A lot or a little?
The parents' guide to what's in this movie.
What parents need to know
Parents need to know that the movie focuses on intergenerational tensions in a Chinese-American family, stemming from two primary difficulties: an immigrant father rejects his 48-year-old daughter when she becomes pregnant and won't name the baby's father; the granddaughter, a NYC surgeon, hides her lesbian relationship with a dancer, out of fear that her mother and grandparents won't "understand." The film features emotional discussions of relationships, artful images of lesbian sex, and a charming black bisexual neighbor who gives Wil advice and watches soap operas with Ma.
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What's the story?
Ma (Joan Chen), lives with her mother (Guang Lan Koh) and father Wai Gung (Jin Wang) in Flushing, Queens. She's also mother to 28-year-old Wilhelmina (Michelle Krusiec). A dedicated surgeon, Wil is also a dutiful daughter: she runs daily, takes extra shifts at the hospital without complaint. Wil begins a relationship with Vivian (Lynn Chen), a ballet dancer who'd rather be doing modern dance. While Wil is afraid to tell Ma she's a lesbian, Viv worries about disappointing her father, who thinks modern dance isn't "serious." When Ma becomes pregnant and won't name her child's father, much less marry him, her father kicks her out, so she moves in with Wil. Conflicts occur over space and expectations, especially when Ma tries to please her father by enduring an arranged dating process: the ordeal brings mother and daughter together in mutual appreciation and exasperation. Seeing her mother dressed to go out, Wil is stunned: "You're beautiful," she stammers, having never considered her mother an object of anyone's desire.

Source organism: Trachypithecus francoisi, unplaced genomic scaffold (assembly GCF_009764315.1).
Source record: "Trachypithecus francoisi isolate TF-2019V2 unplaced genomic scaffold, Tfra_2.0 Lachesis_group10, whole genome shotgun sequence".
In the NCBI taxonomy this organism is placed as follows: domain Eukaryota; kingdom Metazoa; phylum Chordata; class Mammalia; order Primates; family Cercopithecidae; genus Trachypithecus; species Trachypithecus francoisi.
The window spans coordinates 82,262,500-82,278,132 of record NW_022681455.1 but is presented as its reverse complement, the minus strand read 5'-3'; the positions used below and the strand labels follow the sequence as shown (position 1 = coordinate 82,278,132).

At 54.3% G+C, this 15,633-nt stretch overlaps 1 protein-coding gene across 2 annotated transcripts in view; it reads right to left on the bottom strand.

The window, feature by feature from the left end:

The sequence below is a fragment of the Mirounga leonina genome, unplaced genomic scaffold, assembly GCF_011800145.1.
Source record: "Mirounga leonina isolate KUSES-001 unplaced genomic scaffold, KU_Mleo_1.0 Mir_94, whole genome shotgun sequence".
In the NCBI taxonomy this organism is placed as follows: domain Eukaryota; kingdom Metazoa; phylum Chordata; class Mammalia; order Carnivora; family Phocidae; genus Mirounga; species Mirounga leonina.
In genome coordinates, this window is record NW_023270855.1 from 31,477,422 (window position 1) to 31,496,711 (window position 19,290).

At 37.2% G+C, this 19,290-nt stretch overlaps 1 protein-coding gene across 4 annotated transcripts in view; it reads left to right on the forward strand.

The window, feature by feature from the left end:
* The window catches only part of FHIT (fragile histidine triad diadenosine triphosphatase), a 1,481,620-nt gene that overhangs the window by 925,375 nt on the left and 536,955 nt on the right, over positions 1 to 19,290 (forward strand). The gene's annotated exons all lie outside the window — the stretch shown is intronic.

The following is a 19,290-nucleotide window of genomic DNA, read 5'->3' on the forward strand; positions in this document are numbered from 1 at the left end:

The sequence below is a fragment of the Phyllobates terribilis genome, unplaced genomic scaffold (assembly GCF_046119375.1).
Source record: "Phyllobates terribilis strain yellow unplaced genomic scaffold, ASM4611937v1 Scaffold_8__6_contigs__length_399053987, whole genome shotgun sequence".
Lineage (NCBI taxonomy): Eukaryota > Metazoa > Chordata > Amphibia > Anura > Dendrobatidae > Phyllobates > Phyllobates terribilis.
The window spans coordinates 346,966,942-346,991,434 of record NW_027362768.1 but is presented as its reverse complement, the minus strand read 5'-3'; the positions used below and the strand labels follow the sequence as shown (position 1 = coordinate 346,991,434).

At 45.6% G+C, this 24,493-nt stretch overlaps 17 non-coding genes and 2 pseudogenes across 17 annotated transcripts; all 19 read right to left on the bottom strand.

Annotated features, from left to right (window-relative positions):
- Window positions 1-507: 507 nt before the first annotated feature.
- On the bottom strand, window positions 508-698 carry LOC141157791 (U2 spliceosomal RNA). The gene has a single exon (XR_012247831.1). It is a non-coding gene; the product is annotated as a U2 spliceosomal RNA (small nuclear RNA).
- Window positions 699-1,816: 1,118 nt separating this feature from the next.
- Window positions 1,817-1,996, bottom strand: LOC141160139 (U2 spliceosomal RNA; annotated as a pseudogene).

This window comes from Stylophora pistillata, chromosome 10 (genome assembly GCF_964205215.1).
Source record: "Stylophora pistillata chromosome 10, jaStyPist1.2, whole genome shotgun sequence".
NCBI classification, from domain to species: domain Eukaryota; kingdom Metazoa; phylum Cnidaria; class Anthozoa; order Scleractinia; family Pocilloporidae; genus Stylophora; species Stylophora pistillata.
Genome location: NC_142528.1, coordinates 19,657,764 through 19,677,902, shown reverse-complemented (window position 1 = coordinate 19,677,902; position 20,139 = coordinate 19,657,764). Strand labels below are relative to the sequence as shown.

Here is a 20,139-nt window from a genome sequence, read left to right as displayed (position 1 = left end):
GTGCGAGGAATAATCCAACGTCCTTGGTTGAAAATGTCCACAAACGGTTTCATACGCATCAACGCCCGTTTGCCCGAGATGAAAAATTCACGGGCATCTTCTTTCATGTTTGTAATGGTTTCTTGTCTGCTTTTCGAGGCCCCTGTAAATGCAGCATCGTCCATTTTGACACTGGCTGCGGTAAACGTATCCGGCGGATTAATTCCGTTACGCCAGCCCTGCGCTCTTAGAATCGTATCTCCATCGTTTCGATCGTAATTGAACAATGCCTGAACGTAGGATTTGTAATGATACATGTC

Is it any good?
Alice Wu's sharp first feature brings together many relationship concerns. Though SAVING FACE includes a few typical romantic comedic elements -- the supportive next-door neighbor, gossipy community ladies, irascible grandfather, mistaken identities -- it also provides a nuanced look at immigrant transitions and at last, a layered, detailed role for wonderful Joan Chen.
The movie is especially smart about various concepts of "face," as reputation and legacy, but also as the means by which everyone of every culture gets through the days, performing in order to please others, to get ahead, to survive. Saving face is at once an acknowledgment of ritual and collective identity, a self-reinvention, a reclaiming of roots and resistance simultaneously. Against this backdrop, Wil and Vivian's romance becomes secondary to Wil and Ma's relationship.
Talk to your kids about ...
Families can talk about the love and tensions between mothers and daughters (over three generations), as well as potential conflicts over traditions from another country: how might a next generation's "progress" be enhanced rather than limited by maintaining such traditions? How does Wil's fear of revealing her relationship with Vivian keep her from feeling comfortable or honest with her mother? How do their confessions help them to understand one another?